Content warning: This article contains descriptions of artwork that depicts violence against women.

The Artist Project is an art exhibit held annually at Toronto’s Better Living Centre, where independent artists can show their work. This year, the exhibit was held from April 13–16. I was lucky enough to attend and even luckier to have interviewed artists Danielle Cole and Martin Murphy. 

Danielle Cole

Danielle Cole is a Toronto-based artist who specializes in collage work. Her meticulously selected images from vintage magazines are assembled into layered webs of narratives concerning gender, culture, and society. Cole’s commissioned art can be found on a billboard in Greenwich Village, and this was her fourth time exhibiting at the Artist Project. 

Cole’s deliberate, tantalizing assemblages are a fascinating approach to exposing the absurdity of gender roles. However, she was not always certain that collage was the right medium for her. She explained: “I didn’t feel I had permission to be a collage artist exclusively… It is seen as ‘craft’, and as a feminist, I felt like it is quite a belittled artform.” Throughout much of art history, art forms we consider ‘crafts’, such as fabric handiwork or collage, were relegated to the category of ‘women’s work’ and not seen as ‘high art’ by the male-dominated art world.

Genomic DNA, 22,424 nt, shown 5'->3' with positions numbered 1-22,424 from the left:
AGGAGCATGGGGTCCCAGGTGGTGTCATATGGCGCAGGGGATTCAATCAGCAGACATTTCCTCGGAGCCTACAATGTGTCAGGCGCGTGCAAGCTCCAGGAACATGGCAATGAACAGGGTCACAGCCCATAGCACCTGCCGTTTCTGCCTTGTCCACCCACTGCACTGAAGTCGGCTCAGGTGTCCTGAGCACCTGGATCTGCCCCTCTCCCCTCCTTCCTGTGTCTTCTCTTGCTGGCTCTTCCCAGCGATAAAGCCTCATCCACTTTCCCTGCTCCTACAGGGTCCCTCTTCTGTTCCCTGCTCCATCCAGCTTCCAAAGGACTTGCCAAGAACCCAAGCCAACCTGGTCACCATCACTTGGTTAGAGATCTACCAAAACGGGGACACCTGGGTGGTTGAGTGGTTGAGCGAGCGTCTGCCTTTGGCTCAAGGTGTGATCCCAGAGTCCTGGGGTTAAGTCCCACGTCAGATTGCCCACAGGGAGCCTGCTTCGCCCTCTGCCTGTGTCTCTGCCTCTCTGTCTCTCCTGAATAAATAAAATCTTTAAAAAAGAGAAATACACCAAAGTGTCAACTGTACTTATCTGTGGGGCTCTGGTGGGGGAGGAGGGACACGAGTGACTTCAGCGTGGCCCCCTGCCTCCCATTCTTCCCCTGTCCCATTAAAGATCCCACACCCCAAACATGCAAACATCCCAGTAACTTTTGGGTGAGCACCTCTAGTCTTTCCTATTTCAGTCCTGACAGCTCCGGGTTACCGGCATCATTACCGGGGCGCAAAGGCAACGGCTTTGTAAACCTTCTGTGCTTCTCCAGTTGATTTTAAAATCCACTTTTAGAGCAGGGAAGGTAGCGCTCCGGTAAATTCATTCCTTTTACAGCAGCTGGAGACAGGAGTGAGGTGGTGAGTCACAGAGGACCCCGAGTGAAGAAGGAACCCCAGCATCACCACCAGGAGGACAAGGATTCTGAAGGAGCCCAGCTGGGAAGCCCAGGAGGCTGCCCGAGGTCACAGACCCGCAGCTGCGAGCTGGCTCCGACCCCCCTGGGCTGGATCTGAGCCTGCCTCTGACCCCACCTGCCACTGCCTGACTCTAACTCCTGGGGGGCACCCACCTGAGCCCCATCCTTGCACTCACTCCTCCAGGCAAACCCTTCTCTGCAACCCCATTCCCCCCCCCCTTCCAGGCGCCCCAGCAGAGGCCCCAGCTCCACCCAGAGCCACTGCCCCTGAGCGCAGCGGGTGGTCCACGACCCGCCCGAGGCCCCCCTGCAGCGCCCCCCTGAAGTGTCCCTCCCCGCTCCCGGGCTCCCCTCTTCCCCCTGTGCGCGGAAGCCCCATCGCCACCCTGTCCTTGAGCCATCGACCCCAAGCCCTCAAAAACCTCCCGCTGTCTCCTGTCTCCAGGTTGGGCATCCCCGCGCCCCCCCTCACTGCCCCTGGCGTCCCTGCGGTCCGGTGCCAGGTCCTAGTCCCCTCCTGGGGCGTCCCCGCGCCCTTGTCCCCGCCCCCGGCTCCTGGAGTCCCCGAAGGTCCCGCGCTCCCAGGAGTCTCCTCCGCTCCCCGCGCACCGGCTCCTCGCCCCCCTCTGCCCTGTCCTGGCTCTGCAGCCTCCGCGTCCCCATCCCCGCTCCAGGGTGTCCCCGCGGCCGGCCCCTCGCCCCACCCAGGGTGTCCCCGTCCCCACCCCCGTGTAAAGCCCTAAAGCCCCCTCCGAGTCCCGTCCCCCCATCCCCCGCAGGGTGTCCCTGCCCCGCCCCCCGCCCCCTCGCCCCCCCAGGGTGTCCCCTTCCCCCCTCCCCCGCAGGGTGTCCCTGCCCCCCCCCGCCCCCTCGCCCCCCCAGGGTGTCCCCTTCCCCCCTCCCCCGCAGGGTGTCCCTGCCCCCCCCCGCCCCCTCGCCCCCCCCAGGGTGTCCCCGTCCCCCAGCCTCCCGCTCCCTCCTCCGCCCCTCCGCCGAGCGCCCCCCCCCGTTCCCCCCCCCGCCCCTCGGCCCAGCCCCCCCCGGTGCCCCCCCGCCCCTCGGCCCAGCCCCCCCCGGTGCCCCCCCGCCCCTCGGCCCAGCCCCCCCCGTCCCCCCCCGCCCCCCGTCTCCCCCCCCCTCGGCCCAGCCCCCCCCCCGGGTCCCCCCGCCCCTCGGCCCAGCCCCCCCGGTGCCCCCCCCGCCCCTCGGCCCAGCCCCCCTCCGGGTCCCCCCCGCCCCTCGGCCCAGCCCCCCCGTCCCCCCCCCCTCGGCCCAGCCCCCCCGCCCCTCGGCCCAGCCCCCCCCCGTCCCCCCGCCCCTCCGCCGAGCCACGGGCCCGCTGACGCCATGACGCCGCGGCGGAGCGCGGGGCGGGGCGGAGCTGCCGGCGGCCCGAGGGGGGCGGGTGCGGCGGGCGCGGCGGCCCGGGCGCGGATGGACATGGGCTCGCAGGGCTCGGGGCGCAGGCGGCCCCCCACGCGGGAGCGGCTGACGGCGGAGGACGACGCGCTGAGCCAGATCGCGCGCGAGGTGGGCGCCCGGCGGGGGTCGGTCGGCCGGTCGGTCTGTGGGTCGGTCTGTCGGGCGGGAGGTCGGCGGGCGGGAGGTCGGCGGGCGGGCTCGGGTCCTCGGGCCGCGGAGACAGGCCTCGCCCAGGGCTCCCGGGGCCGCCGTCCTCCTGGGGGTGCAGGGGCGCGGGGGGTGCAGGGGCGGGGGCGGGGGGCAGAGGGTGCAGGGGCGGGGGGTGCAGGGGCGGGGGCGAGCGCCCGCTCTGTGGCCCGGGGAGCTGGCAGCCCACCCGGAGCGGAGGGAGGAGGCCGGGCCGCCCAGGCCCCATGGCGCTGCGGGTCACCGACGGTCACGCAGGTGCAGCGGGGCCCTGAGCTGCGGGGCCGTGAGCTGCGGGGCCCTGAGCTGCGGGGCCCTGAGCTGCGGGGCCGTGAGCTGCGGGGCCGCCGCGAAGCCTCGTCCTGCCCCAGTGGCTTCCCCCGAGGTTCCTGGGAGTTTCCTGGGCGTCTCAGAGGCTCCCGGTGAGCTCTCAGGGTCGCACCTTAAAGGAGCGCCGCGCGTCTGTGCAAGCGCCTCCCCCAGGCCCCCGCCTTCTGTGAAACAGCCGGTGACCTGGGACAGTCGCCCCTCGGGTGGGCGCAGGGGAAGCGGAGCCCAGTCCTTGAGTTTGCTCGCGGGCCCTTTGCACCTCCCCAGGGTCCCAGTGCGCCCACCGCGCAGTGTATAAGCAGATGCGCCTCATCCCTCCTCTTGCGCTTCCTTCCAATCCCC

Cole changed her mind at an exhibit by Kenyan artist Wangechi Mutu, whose collages concern race and gender. “Once I saw her work,” said Cole, “it gave me permission to follow my own path and just work in collage,” 

Cole’s use of vintage materials allow her to use humour to attract her audience into considering the serious social issues her work depicts. “I’ve always aspired to have a humorous voice to invite the viewer to not be offended,” said Cole. “I don’t want to point an accusatory finger; I want to put forward an invitation to say, ‘Let’s look at this laughingly and let’s start picking it apart.’ ” 

The humour lies in the absurdism of Cole’s pieces. Often, the women appear mischievous and knowing, which Cole confirms is part of how she uses satire to mock the expectations imposed on women. She originally selects images of women from vintage magazines, where they stand happily in front of dishwashers or do chores, then subverts them: “When I take their glowing beautiful joyous faces and put them in a strange situation… [they are] not then promoting this propaganda of domesticity. [They are] mocking it.”